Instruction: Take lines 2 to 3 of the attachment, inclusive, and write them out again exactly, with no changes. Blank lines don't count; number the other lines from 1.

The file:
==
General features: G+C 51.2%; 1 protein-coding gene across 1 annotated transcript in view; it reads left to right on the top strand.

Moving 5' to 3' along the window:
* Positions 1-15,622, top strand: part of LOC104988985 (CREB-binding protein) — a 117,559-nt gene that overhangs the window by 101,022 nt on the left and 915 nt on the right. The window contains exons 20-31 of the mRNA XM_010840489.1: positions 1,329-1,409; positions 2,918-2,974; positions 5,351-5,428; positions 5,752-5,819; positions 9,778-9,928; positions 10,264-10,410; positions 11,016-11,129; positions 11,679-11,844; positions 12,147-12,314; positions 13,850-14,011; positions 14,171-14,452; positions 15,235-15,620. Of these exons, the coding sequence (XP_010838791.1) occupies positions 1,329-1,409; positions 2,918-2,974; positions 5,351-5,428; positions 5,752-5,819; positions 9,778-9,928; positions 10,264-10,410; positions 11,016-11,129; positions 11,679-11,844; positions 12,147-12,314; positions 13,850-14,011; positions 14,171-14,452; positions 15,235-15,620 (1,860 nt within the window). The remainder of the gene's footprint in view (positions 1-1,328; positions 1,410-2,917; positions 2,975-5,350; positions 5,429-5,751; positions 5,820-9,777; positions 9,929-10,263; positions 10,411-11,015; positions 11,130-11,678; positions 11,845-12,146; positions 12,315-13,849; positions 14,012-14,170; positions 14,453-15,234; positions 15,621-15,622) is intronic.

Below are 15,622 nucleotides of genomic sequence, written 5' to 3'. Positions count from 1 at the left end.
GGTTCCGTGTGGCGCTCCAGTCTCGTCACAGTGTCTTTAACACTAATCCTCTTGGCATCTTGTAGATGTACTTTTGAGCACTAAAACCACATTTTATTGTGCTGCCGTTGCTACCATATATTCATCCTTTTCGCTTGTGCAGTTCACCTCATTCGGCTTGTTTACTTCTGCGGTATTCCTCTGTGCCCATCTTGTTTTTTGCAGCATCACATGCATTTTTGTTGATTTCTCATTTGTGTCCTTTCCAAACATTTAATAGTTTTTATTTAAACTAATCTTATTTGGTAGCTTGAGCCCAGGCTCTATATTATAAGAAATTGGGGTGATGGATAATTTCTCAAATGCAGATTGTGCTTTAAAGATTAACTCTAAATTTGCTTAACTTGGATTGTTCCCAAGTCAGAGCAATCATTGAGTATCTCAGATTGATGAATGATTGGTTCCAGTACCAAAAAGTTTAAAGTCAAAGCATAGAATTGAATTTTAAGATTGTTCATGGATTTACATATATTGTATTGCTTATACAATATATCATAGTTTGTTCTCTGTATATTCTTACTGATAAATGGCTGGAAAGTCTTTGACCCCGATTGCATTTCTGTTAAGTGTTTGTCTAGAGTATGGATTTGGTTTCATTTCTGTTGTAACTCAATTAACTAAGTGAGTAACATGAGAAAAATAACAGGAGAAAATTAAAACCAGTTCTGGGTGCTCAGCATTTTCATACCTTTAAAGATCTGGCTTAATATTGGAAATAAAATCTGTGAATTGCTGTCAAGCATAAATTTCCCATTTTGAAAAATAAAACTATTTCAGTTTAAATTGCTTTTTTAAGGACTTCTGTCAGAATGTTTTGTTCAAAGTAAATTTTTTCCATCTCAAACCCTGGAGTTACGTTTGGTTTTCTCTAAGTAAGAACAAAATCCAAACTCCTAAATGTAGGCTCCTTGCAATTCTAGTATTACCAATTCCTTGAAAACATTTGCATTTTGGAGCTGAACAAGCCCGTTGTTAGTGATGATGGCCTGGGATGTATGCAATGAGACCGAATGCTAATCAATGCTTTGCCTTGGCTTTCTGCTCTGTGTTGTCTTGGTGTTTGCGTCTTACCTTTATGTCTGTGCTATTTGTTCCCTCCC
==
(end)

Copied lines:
Moving 5' to 3' along the window:
* Positions 1-15,622, top strand: part of LOC104988985 (CREB-binding protein) — a 117,559-nt gene that overhangs the window by 101,022 nt on the left and 915 nt on the right. The window contains exons 20-31 of the mRNA XM_010840489.1: positions 1,329-1,409; positions 2,918-2,974; positions 5,351-5,428; positions 5,752-5,819; positions 9,778-9,928; positions 10,264-10,410; positions 11,016-11,129; positions 11,679-11,844; positions 12,147-12,314; positions 13,850-14,011; positions 14,171-14,452; positions 15,235-15,620. Of these exons, the coding sequence (XP_010838791.1) occupies positions 1,329-1,409; positions 2,918-2,974; positions 5,351-5,428; positions 5,752-5,819; positions 9,778-9,928; positions 10,264-10,410; positions 11,016-11,129; positions 11,679-11,844; positions 12,147-12,314; positions 13,850-14,011; positions 14,171-14,452; positions 15,235-15,620 (1,860 nt within the window). The remainder of the gene's footprint in view (positions 1-1,328; positions 1,410-2,917; positions 2,975-5,350; positions 5,429-5,751; positions 5,820-9,777; positions 9,929-10,263; positions 10,411-11,015; positions 11,130-11,678; positions 11,845-12,146; positions 12,315-13,849; positions 14,012-14,170; positions 14,453-15,234; positions 15,621-15,622) is intronic.